He was very proud of being part of the group that was responsible for dropping the bomb. The USA government used this film to allow Americans to share in its achievement at developing and using the bomb. The cabin crew on board the US planes filmed the dropping of the bomb; the mushroom cloud was widely shown to illustrate its power. The ticker tape celebrations in America at Japan’s surrender were widely shown. The American camera men filmed the aftermath of the bomb in both cities. This footage was filmed in colour; it illustrated the graphic images of devastation. However these images weren’t shown in America for over 40 years.

The American government didn’t want images that showed doubt about the decision to drop the bomb to the American public. The only footage shown in the USA was of the mushroom cloud and all scenes of celebration. One other image that was suppressed was that of Sumiteru Tanaguschi. He spent 18 months in terrible pain lying on his stomach because the skin on his back was flayed. This image would create sympathy for the Japanese as victims. Therefore these images of terrible burns suffered by the Japanese civilians were mot disclosed. The USA authorities wanted to represent the bomb as a deliverer of success and victory and saving American lives.

They didn’t want to promote negative images of the bomb. Pictures of nurses removing the badly burnt bodies and scenes from the hospitals treating victims of radiation sickness weren’t shown on American television. The USA government controlled the information that was to the American public, this affected the reliability of government sources. The governments didn’t show the whole picture. During the 1950’s the dangers of the nuclear arms race were played down. The USA wanted to stay ahead of the USSR; America had the resources to develop the H bomb. They wanted to see its effects; therefore they did tests in the Nevada Desert.

The government ignored the advice of the civilian scientist about the dangers; however the government encouraged soldiers to move closer to the test for the H bomb. They had very limited safety precautions to protect them from radioactive dust and exposure to radiation. After the test, the soldiers were brushed off with a yard brush. “The prevailing thought was that if you got rid of the dust, you got rid of the radiation”. From the experience of Tom Saffir, we learn that during this test, soldiers were instructed to kneel down, put there fore arm over there eyes and close them tightly with their shoulder to the bomb.

When the bomb exploded, Tom Saffir could see the two bones in his fore arm in a bright red light. The government did not disclose the full risks of this test for fear of being brought to court. At the beginning of the test, the soldiers were told “This is not a haphazard manoeuvre” and the only part of the video that was shown, was the bomb itself. A bomb named “Dirty Harry” was tested, the Fallout from this bomb covered St. George, Utah. The government wasn’t open about disclosing information about the dangers to people. It made a propaganda film, using actors to convince the American public that the nuclear fallout was harmless.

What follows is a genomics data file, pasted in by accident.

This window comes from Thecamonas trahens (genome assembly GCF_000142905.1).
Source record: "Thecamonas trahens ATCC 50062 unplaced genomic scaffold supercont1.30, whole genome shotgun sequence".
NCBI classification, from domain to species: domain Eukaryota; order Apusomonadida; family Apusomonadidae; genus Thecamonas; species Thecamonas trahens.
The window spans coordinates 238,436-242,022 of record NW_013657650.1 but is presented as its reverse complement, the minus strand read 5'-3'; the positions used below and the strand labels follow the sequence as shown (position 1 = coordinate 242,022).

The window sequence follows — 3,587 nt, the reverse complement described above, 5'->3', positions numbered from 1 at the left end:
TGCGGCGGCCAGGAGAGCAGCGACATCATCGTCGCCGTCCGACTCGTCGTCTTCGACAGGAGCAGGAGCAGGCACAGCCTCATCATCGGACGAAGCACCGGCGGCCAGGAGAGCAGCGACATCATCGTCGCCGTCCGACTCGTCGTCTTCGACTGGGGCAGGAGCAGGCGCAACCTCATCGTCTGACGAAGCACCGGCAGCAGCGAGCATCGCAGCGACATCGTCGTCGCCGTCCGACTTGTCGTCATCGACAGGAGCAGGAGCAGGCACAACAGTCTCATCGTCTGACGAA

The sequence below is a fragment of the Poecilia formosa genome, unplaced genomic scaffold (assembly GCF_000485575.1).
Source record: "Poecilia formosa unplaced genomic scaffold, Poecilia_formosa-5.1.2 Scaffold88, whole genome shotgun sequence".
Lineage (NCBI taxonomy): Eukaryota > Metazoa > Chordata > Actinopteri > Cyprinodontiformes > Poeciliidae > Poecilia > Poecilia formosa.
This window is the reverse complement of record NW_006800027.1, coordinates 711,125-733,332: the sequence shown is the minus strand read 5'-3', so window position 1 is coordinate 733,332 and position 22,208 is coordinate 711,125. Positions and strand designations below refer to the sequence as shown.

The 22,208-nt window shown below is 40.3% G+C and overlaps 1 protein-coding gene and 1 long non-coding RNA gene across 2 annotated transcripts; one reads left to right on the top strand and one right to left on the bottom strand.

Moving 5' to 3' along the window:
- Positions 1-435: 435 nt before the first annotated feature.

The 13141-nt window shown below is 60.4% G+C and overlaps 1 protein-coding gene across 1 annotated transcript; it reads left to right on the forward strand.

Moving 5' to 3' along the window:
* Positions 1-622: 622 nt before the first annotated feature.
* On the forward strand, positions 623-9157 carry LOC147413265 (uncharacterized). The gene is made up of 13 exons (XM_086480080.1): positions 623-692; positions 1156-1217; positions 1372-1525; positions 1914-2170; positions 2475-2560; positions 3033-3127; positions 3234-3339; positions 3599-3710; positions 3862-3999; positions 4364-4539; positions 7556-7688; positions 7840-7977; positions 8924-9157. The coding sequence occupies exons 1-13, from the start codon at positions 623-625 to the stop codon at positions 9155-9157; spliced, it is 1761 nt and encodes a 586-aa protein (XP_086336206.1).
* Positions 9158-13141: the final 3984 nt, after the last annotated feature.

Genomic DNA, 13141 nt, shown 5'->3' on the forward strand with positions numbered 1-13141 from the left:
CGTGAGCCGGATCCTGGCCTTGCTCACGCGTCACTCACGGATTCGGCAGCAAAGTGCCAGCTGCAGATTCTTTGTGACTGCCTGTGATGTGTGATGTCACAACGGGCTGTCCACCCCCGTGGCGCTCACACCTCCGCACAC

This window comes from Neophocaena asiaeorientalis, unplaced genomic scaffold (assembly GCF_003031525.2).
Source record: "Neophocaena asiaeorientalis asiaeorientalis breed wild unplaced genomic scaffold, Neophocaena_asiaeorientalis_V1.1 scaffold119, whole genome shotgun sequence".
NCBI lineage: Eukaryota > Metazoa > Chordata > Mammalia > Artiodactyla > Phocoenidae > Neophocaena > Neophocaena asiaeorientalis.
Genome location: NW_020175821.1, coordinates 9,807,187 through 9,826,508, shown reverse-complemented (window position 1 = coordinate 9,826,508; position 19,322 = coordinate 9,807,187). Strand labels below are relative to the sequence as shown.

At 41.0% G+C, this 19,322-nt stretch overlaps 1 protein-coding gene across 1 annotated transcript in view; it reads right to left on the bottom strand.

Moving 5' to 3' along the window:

The Atomic energy commission was government propaganda, they didn’t tell the full story. Sheldon Johnson lived in St. George and he believed that the AEC didn’t put lives at risk. This was later proved wrong as this area had a higher incidence of cancers and birth defects. Sheldon Johnson’s wife gave birth to a baby with Down syndrome nine months later; Mr Johnson blames the tests for this. The reality of the 1950’s was that the nuclear arms race was progressing rapidly. There was an increase in the range and power of nuclear weapons.

Nuclear bombs were now being fired from missiles. With the USA and Russia still at war, M. A. D became inevitable. Governments made films to reassure the people they were in control. A film made by Russia shows people calmly walking towards a bunker. If a nuclear attack were to happen, people would not react like this. Great Britain also made a film to show what they would do in case of a nuclear attack. In the film, we are shown that church bells, hooters and people shouting were ways to alert people of a nuclear attack. During the nuclear attack this wouldn’t be effective.

A third film made by America teaches people very simple methods of protection “Duck and cover”, this would do nothing to protect them during a real attack. The only reliable film was called “War games”, it was created in 1965 by the BBC and was the only film which attempted to give a realistic interpretation of what would happen if a nuclear attack occurred. It predicted panic and confusion, millions of deaths and third degree burns. Government’s plans would have been very ineffective against nuclear attacks. “War games” was banned for 40 years and seen as alarmist.

The Americans thought that nuclear power was a great new energy source. In the 1950’s governments endorsed nuclear energy and portrayed it very positively. This new source of energy can be recharged and 97% of the spent energy can be reused. The government in the 1950’s presented nuclear energy as a cheap source of reusable fuel. Housewife’s were in awe at how much cleaner nuclear energy was than the fuel they had used previously. Queen Elizabeth opened the first nuclear power station at Sellafield in the 1950’s. The issues about the dangers of power stations were omitted in government videos.